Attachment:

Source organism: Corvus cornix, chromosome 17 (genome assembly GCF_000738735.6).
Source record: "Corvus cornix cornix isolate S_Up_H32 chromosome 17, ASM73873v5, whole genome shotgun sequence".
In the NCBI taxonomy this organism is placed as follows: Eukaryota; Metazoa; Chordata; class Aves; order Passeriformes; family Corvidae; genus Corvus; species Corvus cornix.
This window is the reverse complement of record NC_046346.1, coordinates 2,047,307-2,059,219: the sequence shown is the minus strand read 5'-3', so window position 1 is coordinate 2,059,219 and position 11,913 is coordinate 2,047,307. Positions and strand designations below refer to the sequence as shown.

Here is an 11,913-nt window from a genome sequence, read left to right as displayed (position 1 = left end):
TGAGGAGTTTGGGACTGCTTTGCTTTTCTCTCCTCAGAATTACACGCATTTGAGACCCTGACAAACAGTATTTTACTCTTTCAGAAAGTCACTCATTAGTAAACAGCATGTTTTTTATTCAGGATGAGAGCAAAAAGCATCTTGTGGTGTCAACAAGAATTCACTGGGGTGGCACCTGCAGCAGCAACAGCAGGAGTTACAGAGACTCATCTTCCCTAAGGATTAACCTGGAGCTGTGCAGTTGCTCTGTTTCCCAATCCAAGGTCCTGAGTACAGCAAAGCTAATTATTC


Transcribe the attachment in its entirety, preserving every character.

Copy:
Source organism: Corvus cornix, chromosome 17 (genome assembly GCF_000738735.6).
Source record: "Corvus cornix cornix isolate S_Up_H32 chromosome 17, ASM73873v5, whole genome shotgun sequence".
In the NCBI taxonomy this organism is placed as follows: Eukaryota; Metazoa; Chordata; class Aves; order Passeriformes; family Corvidae; genus Corvus; species Corvus cornix.
This window is the reverse complement of record NC_046346.1, coordinates 2,047,307-2,059,219: the sequence shown is the minus strand read 5'-3', so window position 1 is coordinate 2,059,219 and position 11,913 is coordinate 2,047,307. Positions and strand designations below refer to the sequence as shown.

Here is an 11,913-nt window from a genome sequence, read left to right as displayed (position 1 = left end):
TGAGGAGTTTGGGACTGCTTTGCTTTTCTCTCCTCAGAATTACACGCATTTGAGACCCTGACAAACAGTATTTTACTCTTTCAGAAAGTCACTCATTAGTAAACAGCATGTTTTTTATTCAGGATGAGAGCAAAAAGCATCTTGTGGTGTCAACAAGAATTCACTGGGGTGGCACCTGCAGCAGCAACAGCAGGAGTTACAGAGACTCATCTTCCCTAAGGATTAACCTGGAGCTGTGCAGTTGCTCTGTTTCCCAATCCAAGGTCCTGAGTACAGCAAAGCTAATTATTC